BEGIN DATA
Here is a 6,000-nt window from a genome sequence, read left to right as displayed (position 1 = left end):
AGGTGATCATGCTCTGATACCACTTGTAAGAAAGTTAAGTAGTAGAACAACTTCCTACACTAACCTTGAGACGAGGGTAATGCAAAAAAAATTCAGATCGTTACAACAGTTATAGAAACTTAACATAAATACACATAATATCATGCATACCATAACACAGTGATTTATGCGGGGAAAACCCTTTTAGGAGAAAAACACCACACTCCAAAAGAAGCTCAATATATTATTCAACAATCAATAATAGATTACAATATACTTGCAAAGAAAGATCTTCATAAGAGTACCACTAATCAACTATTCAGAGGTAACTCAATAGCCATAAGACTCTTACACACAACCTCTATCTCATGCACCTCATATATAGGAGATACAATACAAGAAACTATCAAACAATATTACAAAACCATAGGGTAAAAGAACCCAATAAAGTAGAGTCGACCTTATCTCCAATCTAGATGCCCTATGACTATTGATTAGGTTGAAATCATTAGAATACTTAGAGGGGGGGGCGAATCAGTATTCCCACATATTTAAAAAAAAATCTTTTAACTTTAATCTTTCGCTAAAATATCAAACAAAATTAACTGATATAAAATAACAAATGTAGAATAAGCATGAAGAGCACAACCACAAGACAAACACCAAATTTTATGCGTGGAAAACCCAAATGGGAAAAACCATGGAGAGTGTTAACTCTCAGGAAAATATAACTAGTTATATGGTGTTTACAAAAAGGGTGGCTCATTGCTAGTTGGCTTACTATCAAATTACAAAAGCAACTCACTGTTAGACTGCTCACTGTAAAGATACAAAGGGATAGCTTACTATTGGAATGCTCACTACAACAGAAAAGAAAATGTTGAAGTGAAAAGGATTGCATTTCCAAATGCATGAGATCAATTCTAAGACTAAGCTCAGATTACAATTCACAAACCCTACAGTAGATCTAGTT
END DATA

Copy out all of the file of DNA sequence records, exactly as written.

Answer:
Here is a 6,000-nt window from a genome sequence, read left to right as displayed (position 1 = left end):
AGGTGATCATGCTCTGATACCACTTGTAAGAAAGTTAAGTAGTAGAACAACTTCCTACACTAACCTTGAGACGAGGGTAATGCAAAAAAAATTCAGATCGTTACAACAGTTATAGAAACTTAACATAAATACACATAATATCATGCATACCATAACACAGTGATTTATGCGGGGAAAACCCTTTTAGGAGAAAAACACCACACTCCAAAAGAAGCTCAATATATTATTCAACAATCAATAATAGATTACAATATACTTGCAAAGAAAGATCTTCATAAGAGTACCACTAATCAACTATTCAGAGGTAACTCAATAGCCATAAGACTCTTACACACAACCTCTATCTCATGCACCTCATATATAGGAGATACAATACAAGAAACTATCAAACAATATTACAAAACCATAGGGTAAAAGAACCCAATAAAGTAGAGTCGACCTTATCTCCAATCTAGATGCCCTATGACTATTGATTAGGTTGAAATCATTAGAATACTTAGAGGGGGGGGCGAATCAGTATTCCCACATATTTAAAAAAAAATCTTTTAACTTTAATCTTTCGCTAAAATATCAAACAAAATTAACTGATATAAAATAACAAATGTAGAATAAGCATGAAGAGCACAACCACAAGACAAACACCAAATTTTATGCGTGGAAAACCCAAATGGGAAAAACCATGGAGAGTGTTAACTCTCAGGAAAATATAACTAGTTATATGGTGTTTACAAAAAGGGTGGCTCATTGCTAGTTGGCTTACTATCAAATTACAAAAGCAACTCACTGTTAGACTGCTCACTGTAAAGATACAAAGGGATAGCTTACTATTGGAATGCTCACTACAACAGAAAAGAAAATGTTGAAGTGAAAAGGATTGCATTTCCAAATGCATGAGATCAATTCTAAGACTAAGCTCAGATTACAATTCACAAACCCTACAGTAGATCTAGTT